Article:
Have you noticed how many writers, later in their careers, have less to write about but need more words to do it in ? I wouldn’t say his happens with every writer but it happens often enough for me to have noticed it. A good example is James D. Doss, the author of the Charlie Moon mysteries. The charm of these books lay in the author’s asides and the way in which the different characters articulated their thoughts. Particularly funny was Daisy Perika, Charlie Moon’s ancient aunt, a curmudgeonly, irascible, cunning yet lovable sort who carried on conversations with an imaginary goblin type creature called the pintukupf. However, towards the end of Doss’ writing career, the strength of the Charlie Moon books became their weakness. The author’s ratiocinations and the characters musings became longer and longer until they took over the book. The last novel in the series, The Old Gray Wolf, written just before Doss passed away, was practically unreadable.
I’ve noticed the same thing with several other authors, among them Tom Clancy, W.E.B. Griffin, Robert D. Parker , Stuart Woods and P.C. Doherty. It is perfectly understandable because it is very, very difficult to come up with fresh ideas after a while. Some, who are authoring a series of novels about a central character, stick to a formula that they know will be successful with their devoted readers. A good example is John D. McDonald, the creator of the Travis McGee series about the laidback Florida adventurer who lives on a houseboat, The Busted Flush, and makes a career out of rescuing damsels in distress and keeping a percentage of the money he recovers. Each novel ends with McGee sailing off into the sunset with the rescued fair maiden, nursing her back to full recovery by bedding her frequently. This theme no doubt struck a chord with readers , especially male readers, who made McDonald one of the best selling authors in the seventies and eighties.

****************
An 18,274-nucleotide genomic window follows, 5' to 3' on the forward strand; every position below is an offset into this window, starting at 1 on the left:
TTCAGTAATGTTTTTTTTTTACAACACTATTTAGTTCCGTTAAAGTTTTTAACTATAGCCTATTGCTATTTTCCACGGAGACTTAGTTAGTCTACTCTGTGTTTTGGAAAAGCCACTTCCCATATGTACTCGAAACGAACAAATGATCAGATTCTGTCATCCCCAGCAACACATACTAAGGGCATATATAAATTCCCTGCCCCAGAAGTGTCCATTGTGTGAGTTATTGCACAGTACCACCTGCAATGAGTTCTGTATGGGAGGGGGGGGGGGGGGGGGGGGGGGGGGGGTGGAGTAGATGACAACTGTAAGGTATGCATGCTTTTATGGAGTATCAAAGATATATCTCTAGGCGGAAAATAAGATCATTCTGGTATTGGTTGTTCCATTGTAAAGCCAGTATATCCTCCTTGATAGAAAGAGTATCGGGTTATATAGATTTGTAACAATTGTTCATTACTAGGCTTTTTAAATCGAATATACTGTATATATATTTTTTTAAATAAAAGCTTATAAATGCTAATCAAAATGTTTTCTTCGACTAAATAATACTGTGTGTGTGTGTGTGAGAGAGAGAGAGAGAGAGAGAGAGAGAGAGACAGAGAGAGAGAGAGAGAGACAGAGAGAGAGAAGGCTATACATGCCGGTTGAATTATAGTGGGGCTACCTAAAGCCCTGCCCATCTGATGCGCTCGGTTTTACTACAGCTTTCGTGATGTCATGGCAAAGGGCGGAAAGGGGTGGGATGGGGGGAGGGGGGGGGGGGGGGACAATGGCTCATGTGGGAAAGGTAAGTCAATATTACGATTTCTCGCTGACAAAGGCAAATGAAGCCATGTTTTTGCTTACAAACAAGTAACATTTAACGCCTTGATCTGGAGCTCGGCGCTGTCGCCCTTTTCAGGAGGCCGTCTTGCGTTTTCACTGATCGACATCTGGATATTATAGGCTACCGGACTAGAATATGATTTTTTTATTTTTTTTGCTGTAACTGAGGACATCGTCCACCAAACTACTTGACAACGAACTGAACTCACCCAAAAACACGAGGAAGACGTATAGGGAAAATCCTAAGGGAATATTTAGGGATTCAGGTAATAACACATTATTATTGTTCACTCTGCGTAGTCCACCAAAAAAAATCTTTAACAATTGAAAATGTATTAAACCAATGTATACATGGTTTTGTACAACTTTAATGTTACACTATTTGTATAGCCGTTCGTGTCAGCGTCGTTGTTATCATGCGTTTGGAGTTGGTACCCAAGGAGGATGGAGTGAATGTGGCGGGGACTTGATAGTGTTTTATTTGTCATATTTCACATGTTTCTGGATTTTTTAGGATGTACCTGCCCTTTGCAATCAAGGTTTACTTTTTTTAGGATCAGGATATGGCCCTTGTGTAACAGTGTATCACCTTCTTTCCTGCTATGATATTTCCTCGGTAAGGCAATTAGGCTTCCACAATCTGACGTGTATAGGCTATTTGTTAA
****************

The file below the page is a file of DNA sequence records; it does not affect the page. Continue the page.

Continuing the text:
Without this strategy, what else can authors do when they run short of ideas? One device is to make the books appear longer than they are by including a lot of dialogue which results in fewer words per page and more pages , thicker books. In Doss’ case, he fluffs up his book by having his characters think out aloud, at length.
There are some authors who are able to maintain the quality of their books to the end of their writing careers. One of them was Jon Cleary(1917-2010) , the Australian author of the Scobie Malone mysteries set in Sydney, who was active well into his late eighties. There aren’t too many like him.